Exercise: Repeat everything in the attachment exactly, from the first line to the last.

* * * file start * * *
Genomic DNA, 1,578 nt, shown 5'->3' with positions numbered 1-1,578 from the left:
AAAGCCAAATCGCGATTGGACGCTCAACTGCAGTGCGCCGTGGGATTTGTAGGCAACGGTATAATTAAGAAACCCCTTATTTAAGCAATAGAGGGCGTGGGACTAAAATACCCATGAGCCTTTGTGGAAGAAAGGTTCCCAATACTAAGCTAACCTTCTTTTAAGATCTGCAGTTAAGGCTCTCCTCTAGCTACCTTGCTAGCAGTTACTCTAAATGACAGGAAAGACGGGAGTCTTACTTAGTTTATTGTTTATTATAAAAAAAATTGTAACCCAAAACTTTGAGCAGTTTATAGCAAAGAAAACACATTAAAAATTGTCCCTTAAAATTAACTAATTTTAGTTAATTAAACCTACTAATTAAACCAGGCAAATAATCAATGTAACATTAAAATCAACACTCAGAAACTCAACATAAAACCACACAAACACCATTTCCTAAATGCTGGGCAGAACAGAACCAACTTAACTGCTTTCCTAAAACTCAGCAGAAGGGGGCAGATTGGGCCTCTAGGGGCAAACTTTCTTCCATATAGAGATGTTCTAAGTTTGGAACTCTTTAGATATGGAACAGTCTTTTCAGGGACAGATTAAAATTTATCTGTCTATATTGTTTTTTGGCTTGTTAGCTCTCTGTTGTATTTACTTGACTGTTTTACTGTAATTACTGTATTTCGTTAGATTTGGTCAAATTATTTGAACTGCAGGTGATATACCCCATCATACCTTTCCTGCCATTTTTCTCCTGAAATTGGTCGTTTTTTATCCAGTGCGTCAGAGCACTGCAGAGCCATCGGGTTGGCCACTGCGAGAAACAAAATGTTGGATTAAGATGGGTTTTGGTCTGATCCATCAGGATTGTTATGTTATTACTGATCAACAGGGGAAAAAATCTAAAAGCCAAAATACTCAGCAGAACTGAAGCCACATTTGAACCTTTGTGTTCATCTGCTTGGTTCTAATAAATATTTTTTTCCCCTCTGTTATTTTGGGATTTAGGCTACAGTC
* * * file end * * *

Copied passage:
Genomic DNA, 1,578 nt, shown 5'->3' with positions numbered 1-1,578 from the left:
AAAGCCAAATCGCGATTGGACGCTCAACTGCAGTGCGCCGTGGGATTTGTAGGCAACGGTATAATTAAGAAACCCCTTATTTAAGCAATAGAGGGCGTGGGACTAAAATACCCATGAGCCTTTGTGGAAGAAAGGTTCCCAATACTAAGCTAACCTTCTTTTAAGATCTGCAGTTAAGGCTCTCCTCTAGCTACCTTGCTAGCAGTTACTCTAAATGACAGGAAAGACGGGAGTCTTACTTAGTTTATTGTTTATTATAAAAAAAATTGTAACCCAAAACTTTGAGCAGTTTATAGCAAAGAAAACACATTAAAAATTGTCCCTTAAAATTAACTAATTTTAGTTAATTAAACCTACTAATTAAACCAGGCAAATAATCAATGTAACATTAAAATCAACACTCAGAAACTCAACATAAAACCACACAAACACCATTTCCTAAATGCTGGGCAGAACAGAACCAACTTAACTGCTTTCCTAAAACTCAGCAGAAGGGGGCAGATTGGGCCTCTAGGGGCAAACTTTCTTCCATATAGAGATGTTCTAAGTTTGGAACTCTTTAGATATGGAACAGTCTTTTCAGGGACAGATTAAAATTTATCTGTCTATATTGTTTTTTGGCTTGTTAGCTCTCTGTTGTATTTACTTGACTGTTTTACTGTAATTACTGTATTTCGTTAGATTTGGTCAAATTATTTGAACTGCAGGTGATATACCCCATCATACCTTTCCTGCCATTTTTCTCCTGAAATTGGTCGTTTTTTATCCAGTGCGTCAGAGCACTGCAGAGCCATCGGGTTGGCCACTGCGAGAAACAAAATGTTGGATTAAGATGGGTTTTGGTCTGATCCATCAGGATTGTTATGTTATTACTGATCAACAGGGGAAAAAATCTAAAAGCCAAAATACTCAGCAGAACTGAAGCCACATTTGAACCTTTGTGTTCATCTGCTTGGTTCTAATAAATATTTTTTTCCCCTCTGTTATTTTGGGATTTAGGCTACAGTC